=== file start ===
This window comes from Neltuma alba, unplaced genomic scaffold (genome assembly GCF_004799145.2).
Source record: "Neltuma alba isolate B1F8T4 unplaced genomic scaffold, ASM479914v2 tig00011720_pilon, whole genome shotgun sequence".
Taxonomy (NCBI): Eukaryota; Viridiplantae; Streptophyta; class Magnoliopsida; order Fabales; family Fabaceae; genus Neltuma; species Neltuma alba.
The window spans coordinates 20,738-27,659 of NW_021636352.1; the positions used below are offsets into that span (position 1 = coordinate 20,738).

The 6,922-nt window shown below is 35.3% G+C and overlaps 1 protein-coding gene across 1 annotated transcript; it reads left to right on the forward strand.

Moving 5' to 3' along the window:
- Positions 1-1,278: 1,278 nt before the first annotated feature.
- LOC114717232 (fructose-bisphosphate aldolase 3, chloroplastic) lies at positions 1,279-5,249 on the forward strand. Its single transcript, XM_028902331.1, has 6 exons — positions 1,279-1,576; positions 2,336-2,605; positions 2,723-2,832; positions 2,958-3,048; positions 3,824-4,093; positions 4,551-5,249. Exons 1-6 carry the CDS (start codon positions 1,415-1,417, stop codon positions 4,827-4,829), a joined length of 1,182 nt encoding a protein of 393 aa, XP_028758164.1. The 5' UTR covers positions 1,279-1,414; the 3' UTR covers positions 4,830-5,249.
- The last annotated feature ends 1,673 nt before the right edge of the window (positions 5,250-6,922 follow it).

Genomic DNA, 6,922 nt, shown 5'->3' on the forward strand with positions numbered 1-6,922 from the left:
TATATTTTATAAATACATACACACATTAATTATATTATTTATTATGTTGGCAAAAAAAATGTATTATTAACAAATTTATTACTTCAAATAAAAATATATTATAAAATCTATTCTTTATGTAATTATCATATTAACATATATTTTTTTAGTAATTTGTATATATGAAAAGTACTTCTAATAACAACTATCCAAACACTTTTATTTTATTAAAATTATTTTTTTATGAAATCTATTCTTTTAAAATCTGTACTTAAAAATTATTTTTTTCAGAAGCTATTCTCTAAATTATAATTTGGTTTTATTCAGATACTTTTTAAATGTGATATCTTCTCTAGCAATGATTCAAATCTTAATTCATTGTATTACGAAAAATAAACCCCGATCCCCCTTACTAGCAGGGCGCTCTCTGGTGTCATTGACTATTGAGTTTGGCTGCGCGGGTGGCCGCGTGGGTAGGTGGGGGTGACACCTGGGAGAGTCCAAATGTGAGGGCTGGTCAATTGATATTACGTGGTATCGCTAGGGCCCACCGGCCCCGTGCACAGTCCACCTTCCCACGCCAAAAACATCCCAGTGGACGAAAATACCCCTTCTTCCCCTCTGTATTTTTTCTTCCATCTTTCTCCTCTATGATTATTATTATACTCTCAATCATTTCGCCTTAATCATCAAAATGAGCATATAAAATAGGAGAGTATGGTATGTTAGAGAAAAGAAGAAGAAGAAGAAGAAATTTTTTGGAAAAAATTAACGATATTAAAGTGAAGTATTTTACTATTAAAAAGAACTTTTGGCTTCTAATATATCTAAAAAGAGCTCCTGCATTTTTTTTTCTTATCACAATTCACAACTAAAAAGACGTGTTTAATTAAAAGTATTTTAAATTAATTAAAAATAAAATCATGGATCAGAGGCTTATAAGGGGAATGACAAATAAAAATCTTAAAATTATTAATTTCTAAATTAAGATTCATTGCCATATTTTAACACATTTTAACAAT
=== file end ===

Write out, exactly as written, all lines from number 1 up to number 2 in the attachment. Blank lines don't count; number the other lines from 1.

This window comes from Neltuma alba, unplaced genomic scaffold (genome assembly GCF_004799145.2).
Source record: "Neltuma alba isolate B1F8T4 unplaced genomic scaffold, ASM479914v2 tig00011720_pilon, whole genome shotgun sequence".